Although businesses were realising by the mid-1990s that dowsizing had costs in terms of future business growth, loss of expertise and experience, and employee morale and therefore long term profitability, consultants went on to give the same advice to governments about government departments and agencies.
By the mid-1990s companies such as KPMG Peat Markwick, Anderson, and Coopers & Lybrand were earning hundreds of millions of dollars from advising governments. In Britain consultants earned large amounts for their studies of government departments such as Health and Social Security as well as the BBC.
According to the Financial Times, 65 percent of cabinet documents in Canada are written by outside consultants. These consultants owe their loyalty to the businesses which employ them not to Canadian voters. In the UK the big consultancy companies, which "make millions from the public sector - are keen to help the parties 'shape' their policies on a pro-bono basis" (see UK consultants: secondments). KPMG, for example, has a couple of people on secondment to the Tories and chaired debates on the credit crunch at all three party conferences".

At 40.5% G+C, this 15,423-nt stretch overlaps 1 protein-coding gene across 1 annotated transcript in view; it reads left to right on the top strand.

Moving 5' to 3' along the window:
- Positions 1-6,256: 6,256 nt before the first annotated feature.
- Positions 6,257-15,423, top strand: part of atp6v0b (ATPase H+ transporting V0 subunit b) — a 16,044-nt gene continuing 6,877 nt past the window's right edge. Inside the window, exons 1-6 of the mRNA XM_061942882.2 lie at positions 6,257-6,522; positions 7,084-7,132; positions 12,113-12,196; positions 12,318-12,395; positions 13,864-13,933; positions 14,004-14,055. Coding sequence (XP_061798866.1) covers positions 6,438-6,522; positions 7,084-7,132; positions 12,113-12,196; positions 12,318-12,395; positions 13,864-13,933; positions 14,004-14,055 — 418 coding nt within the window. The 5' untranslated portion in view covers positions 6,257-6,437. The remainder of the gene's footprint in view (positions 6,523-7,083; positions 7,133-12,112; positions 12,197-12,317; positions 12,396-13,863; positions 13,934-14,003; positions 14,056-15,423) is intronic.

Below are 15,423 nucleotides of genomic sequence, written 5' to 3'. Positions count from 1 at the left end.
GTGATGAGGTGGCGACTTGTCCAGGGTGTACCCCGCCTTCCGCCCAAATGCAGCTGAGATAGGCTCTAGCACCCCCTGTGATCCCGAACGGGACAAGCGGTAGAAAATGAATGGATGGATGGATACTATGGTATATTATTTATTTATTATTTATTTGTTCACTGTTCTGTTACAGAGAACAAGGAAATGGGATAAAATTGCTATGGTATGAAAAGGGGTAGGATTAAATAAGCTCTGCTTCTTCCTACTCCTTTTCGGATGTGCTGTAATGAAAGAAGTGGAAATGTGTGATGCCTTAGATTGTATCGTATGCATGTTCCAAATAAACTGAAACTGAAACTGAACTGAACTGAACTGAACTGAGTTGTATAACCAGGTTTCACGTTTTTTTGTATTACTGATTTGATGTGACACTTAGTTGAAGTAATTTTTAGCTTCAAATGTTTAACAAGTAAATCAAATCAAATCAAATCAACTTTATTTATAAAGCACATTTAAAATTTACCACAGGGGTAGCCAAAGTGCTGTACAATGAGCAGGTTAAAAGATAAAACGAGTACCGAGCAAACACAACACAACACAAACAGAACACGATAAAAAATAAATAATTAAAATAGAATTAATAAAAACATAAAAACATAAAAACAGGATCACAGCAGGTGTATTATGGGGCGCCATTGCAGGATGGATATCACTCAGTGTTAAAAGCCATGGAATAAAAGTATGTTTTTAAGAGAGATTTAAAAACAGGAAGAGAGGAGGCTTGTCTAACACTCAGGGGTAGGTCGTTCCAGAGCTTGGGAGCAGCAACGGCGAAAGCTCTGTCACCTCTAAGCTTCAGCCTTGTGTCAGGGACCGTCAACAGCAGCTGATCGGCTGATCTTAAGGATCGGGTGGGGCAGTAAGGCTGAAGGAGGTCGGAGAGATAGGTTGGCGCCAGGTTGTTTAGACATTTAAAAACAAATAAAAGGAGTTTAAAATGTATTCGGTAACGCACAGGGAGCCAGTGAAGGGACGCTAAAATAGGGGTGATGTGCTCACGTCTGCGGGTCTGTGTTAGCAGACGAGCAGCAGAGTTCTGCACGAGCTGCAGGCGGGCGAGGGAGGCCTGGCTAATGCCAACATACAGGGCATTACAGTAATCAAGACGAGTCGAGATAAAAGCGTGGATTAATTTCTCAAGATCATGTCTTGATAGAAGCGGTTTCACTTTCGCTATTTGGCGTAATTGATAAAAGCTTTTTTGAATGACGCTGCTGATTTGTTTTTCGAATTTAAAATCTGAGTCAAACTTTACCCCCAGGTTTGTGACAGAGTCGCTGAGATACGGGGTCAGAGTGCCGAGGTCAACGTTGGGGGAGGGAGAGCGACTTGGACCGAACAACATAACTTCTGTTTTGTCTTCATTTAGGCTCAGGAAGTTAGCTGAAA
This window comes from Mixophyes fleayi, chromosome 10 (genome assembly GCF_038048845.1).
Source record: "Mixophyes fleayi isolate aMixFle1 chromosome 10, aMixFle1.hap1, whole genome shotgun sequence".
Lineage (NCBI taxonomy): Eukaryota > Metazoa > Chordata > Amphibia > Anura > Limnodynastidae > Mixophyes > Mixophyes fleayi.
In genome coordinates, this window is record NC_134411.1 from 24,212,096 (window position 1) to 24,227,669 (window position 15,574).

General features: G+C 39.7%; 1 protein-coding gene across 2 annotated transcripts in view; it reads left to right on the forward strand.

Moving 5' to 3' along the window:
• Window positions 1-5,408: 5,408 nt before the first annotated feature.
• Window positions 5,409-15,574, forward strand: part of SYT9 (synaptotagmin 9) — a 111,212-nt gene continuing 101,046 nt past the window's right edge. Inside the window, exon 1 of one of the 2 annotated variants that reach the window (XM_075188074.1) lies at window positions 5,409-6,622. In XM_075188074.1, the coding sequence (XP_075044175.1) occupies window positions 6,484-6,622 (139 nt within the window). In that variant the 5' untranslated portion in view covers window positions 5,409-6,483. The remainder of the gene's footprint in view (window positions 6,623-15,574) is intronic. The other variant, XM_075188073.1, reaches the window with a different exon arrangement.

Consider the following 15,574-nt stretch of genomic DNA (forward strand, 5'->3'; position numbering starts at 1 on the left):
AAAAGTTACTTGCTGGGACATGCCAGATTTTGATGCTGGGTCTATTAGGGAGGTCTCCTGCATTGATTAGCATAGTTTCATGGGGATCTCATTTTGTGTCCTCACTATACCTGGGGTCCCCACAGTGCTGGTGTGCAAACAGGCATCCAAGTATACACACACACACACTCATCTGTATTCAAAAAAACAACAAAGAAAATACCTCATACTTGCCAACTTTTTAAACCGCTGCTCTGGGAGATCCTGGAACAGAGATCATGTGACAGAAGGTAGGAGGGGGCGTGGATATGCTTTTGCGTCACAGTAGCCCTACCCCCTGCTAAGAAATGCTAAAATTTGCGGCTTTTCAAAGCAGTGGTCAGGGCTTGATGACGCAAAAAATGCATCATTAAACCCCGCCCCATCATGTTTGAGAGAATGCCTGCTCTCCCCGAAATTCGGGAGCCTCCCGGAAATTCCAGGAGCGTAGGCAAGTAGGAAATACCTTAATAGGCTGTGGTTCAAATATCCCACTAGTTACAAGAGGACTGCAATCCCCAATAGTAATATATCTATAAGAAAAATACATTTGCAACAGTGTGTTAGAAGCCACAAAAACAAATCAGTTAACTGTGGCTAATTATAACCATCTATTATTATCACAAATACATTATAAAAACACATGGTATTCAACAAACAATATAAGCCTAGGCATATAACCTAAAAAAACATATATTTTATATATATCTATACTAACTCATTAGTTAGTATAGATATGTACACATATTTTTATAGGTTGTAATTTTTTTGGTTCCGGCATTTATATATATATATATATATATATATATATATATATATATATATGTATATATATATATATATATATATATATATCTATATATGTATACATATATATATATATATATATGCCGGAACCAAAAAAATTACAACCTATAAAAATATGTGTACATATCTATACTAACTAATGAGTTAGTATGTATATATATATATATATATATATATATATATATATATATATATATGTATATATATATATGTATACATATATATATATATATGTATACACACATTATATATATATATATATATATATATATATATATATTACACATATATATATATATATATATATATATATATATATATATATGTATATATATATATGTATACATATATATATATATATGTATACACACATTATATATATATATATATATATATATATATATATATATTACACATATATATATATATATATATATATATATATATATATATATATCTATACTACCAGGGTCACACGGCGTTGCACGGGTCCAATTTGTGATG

David Craig, a former consultant himself, in his book Plundering the Public Sector, argued:
Too often, consultants with little or no public-sector experience have caused chaos by unthinkingly trying to transpose private-sector methods into public services. Typically, consultants impose targets and measurements that are too simplistic and lead to behaviors and practices that are counter-productive and often the direct opposite of what was intended.
For example, in the UK, "the introduction of so-called 'competitive markets' into public sector organizations has merely led to an explosion in administration costs as cooperation in administration costs between departments is replaced by everybody trying to invoice each other for their services."
Apart from the inappropriate application of business practices, concerned as they are with profit rather than service, consultants have facilitated the privatisation and outsourcing of government functions in a way that they themselves and other businesses have profited handsomely. For example, according to Craig, KPMG earned around £300m in fees durng the first term of the Labour government from this work. Craig also notes:
the privatization of British Rail seems to have wasted over £6bn of our money and given Britain one of the least modern, most expensive and dangerous railway systems in Europe - though many mangers, accountants, consultants and lawyers became multi-millionaires in the process.
In Australia, the federal Labor government spent $500 million per year on consultants in the first four and a half years of office. Less than 60% of this work was open to tender. "Global firms dominate the list of top earners, KPMG winning more than $100 million of work, followed by PricewaterhouseCoopers ($69 million) and Ernst & Young ($54 million). The Defence Department was the biggest spender, on $299 million, followed by the Health Department's $208 million."